Leading themselves astray
So what should businesses be putting their weight behind? Unfortunately there is little consensus on this from Keiningham and Shaw. "If I was to take an extreme position, I would say chop out all the metrics that really aren't throwing any light on your revenue patterns. Don't spend money on them. Certainly don't spend management time agonising over them. But instead divert your time and resource to trying to get to grips with what is driving your revenue patterns," Shaw says.
"The starting point for any company has to be to pull apart its revenue streams. That was a lesson that was learnt amongst the better direct marketers back in the 1980s. What is odd is that when CRM came along in the 1990s, these lessons were forgotten and people simply jumped on the technology bandwagon with the result that the really important stuff - analysing profitable revenue streams - got sidetracked. Unless companies can get to grips with what drives revenue then staring at Net Promoter or various forms of customer satisfaction scores really won't tell you very much."
Keiningham has other thoughts. "Revenue isn't a great predictor of profitability because your highest revenue customers tend to be either your most profitable or your least profitable customers. They can demand more from you or they are so price sensitive that when you make a pricing mistake they buy lots in."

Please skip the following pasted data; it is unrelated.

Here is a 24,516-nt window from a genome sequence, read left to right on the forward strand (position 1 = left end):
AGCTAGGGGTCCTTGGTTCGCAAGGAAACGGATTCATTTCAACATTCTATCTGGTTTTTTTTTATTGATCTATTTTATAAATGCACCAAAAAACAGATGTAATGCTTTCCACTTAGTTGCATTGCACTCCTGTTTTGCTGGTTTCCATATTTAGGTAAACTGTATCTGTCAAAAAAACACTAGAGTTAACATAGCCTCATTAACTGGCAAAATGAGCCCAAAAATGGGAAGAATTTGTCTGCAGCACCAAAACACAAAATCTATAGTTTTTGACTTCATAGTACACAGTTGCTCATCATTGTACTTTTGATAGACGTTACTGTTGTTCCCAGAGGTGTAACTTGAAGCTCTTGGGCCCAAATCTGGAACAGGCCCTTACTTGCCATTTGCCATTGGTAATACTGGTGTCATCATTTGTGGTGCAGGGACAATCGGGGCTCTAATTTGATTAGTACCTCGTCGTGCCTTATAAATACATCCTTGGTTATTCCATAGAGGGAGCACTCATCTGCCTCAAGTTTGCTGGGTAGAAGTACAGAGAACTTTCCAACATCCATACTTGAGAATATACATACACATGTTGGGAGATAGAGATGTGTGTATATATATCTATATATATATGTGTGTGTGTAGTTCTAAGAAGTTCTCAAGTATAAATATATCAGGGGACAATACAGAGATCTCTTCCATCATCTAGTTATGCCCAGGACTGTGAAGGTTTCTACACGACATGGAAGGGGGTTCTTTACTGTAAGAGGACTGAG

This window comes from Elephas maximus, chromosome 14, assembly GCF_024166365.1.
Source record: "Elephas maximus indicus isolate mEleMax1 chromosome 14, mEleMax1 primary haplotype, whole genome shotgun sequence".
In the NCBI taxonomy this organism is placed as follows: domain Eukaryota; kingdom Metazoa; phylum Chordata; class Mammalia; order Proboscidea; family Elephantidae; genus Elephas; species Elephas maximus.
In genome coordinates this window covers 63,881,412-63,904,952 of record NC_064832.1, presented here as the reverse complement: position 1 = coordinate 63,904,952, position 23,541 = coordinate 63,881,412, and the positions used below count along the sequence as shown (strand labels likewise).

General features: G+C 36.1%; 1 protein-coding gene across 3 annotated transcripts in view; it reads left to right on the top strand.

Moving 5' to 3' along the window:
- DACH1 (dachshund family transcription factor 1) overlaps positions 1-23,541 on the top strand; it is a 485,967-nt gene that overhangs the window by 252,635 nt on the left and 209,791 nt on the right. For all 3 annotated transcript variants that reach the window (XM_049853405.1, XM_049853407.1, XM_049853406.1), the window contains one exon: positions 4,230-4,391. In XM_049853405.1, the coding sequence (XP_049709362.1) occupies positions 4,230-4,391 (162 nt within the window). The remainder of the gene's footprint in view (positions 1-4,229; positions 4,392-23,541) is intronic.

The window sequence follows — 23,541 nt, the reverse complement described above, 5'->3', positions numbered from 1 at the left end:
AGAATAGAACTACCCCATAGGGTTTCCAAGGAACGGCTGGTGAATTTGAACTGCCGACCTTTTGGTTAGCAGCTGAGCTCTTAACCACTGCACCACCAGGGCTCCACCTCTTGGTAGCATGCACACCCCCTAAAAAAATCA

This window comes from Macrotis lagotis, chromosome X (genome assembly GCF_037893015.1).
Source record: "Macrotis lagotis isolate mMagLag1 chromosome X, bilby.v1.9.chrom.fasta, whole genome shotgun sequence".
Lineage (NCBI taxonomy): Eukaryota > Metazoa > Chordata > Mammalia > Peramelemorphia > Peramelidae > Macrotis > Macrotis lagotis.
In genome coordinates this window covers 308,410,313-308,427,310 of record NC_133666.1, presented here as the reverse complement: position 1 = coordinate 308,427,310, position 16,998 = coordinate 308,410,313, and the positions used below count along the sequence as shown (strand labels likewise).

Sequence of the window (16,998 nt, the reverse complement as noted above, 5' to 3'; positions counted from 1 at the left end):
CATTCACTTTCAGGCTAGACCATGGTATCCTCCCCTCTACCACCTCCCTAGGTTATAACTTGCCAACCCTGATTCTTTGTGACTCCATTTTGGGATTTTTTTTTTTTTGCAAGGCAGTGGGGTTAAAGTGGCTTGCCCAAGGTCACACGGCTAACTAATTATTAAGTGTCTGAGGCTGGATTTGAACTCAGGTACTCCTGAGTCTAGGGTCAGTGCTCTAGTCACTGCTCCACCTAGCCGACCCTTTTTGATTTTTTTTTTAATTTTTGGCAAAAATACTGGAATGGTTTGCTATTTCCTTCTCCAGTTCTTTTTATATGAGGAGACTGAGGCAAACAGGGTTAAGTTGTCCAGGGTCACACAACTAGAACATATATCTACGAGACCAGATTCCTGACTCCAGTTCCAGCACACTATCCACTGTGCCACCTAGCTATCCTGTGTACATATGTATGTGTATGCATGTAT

"There is one single number concept the CEO can use - they can ask themselves what percentage of their customers are really loyal and profitable. If they know that, then all they have to know is this same percentage next year, because if it is rising then their profitability is going up by improving loyalty. It is not magic, it is a simple dashboard number that gives the CEO a quick look at whether his loyalty is improving his profitability and whether he is increasing his profitable loyal customer segment - which is what we would all hope for."
Nevertheless, Keiningham dismisses the quest for the magic number. "Even the best ideas aren't universal. If they were, everybody would do them and they would already be known," he concludes. "You need to know what is the number one demonstration of loyalty from your customers, then model back from that - what causes that to happen and what causes that to break? And once you start thinking about it that way, you realise there isn't going to be a magic number because this is driven by different things depending on what industry you are in.
"Companies don't really identify what it is that makes somebody want to buy a product from them, and what it is that enhances the relationship with one customer segment versus another. Businesses apply loyalty in a homogenous way. And until they start acting like good marketers they're always going to lead themselves astray with a single number approach."
Neil Davey is editor of AccountingWEB's sister site, MyCustomer.com.